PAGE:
Aster family (Asteraceae)
Description: This herbaceous perennial plant is up to 4' tall while in flower. The long slender stems are slightly ridged. The basal leaves occur toward the bottom of these stems and are irregularly shaped – the larger leaves are pinnately divided into 3-7 lobes, sometimes subdividing further into 1-2 secondary lobes. The margins of these leaves are smooth, or sparsely dentate; they are individually up to 8" long and 5" across. The smaller leaves higher up on the stems are usually lanceolate; they are few in number. The texture of these leaves is rough as a result of tiny stiff hairs and bumps. The daisy-like composite flowers occur at the apex of the tall stems. Each composite flower has up to 13 drooping yellow ray florets spanning 1-2½" across, and an oblong head of disk florets that is about ½–¾" tall when mature. This head is initially light green or grey, but later becomes dark brown. The blooming period occurs from early to late summer, and lasts about 1-2 months. There is little or no floral scent – although the seedheads release an anise scent when they are crushed. The root system is rhizomatous, often forming tight clumps of plants. The dark achenes are without tufts of hair.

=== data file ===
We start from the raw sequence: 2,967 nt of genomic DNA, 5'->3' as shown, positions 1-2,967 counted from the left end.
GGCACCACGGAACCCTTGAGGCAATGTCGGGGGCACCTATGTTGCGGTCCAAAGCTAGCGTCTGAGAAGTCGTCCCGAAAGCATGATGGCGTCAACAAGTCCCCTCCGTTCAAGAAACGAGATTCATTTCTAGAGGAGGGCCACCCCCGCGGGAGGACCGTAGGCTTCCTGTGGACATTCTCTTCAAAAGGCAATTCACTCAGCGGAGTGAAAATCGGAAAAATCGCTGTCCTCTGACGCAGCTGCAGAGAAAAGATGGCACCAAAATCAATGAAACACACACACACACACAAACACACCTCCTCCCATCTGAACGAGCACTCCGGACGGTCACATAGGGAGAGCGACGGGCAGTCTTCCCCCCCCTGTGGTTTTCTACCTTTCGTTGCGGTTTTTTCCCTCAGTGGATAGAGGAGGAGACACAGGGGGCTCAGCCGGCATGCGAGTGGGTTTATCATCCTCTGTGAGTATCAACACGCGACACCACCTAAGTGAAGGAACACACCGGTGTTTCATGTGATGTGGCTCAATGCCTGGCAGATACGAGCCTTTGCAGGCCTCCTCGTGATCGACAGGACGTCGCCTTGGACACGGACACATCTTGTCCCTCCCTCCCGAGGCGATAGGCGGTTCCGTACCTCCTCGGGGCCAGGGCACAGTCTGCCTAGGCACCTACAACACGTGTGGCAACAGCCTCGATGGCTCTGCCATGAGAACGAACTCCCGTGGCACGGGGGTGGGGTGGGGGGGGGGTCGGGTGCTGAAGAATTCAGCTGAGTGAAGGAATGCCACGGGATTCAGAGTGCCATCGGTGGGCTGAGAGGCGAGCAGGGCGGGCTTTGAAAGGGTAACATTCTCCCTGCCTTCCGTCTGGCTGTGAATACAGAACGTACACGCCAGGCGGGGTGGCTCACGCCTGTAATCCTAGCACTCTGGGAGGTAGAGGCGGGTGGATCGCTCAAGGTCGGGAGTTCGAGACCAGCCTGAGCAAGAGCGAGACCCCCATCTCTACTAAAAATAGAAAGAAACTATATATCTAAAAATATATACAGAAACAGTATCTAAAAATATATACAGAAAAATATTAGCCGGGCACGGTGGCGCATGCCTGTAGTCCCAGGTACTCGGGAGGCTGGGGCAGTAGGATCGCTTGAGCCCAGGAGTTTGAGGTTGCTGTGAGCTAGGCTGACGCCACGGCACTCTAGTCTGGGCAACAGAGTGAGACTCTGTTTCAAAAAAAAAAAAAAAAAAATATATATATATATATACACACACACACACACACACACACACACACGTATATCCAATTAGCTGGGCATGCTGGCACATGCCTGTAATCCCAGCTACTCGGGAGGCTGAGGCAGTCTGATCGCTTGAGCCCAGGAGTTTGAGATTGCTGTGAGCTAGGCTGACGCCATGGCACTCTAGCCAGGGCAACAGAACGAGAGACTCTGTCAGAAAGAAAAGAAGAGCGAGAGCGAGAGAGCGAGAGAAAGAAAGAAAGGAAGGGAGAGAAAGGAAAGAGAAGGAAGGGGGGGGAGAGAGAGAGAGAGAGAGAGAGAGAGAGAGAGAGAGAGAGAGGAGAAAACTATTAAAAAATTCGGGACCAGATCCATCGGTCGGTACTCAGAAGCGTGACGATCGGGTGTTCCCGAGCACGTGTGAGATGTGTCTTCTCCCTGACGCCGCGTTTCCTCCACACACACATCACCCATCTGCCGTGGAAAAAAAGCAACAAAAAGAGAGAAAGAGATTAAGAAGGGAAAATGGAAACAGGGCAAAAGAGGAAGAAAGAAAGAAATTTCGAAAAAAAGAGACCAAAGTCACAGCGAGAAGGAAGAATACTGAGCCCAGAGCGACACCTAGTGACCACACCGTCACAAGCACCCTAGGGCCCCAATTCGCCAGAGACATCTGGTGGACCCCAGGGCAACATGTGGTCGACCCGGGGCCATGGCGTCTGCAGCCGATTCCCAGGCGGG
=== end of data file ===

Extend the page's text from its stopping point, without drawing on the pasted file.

Cultivation: The preference is full sun, mesic conditions, and a loam or clay-loam soil. However, this is a robust plant that will tolerate partial sun, moist to slightly dry conditions, and many kinds of soil. Foliar disease doesn't affect the leaves until after the blooming period. There is a tendency for the flowering stems to flop around if this plant is spoiled by too much water or fertile soil. This plant is easy to grow.
Range & Habitat: The native Yellow Coneflower is fairly common in Illinois, except in some SE counties (see Distribution Map). Habitats include moist to slightly dry black soil prairies, clay prairies, thickets, woodland borders, limestone glades, and areas along railroads, particularly where remnant prairies occur. Yellow Coneflower tends to colonize the more disturbed areas of these habitats.
Faunal Associations: Many kinds of insects visit the flowers, but especially bees, including Epeoline Cuckoo bees, large Leaf-Cutting bees, Green Metallic bees, and other Halictine bees. Other insect visitors include wasps, flies, small butterflies, and beetles. These insects suck nectar from the flowers, although the bees also collect pollen and some beetles feed on pollen. The caterpillars of the butterfly Chlosyne nycteis (Silvery Checkerspot) feed on Yellow Coneflower, as well as the caterpillars of the moths Eynchlora acida (Wavy-Lined Emerald) and Eupithecia miserulata (Common Eupithecia). Goldfinches occasionally eat the seeds, while some mammalian herbivores eat the foliage and flowering stems, particularly groundhogs and livestock.
Photographic Location: Photographs were taken at a prairie of Parkland College in Champaign, Illinois.
Comments: Yellow Coneflower is an excellent choice for a wildflower garden because of its long blooming period and attractive yellow flowers. The entire plant is delicately constructed, and has a tendency to sway or flutter with each passing breeze. This species can be distinguished from other yellow coneflowers, such as Rudbeckia hirta, by its drooping ray florets and the complex structure of the basal leaves.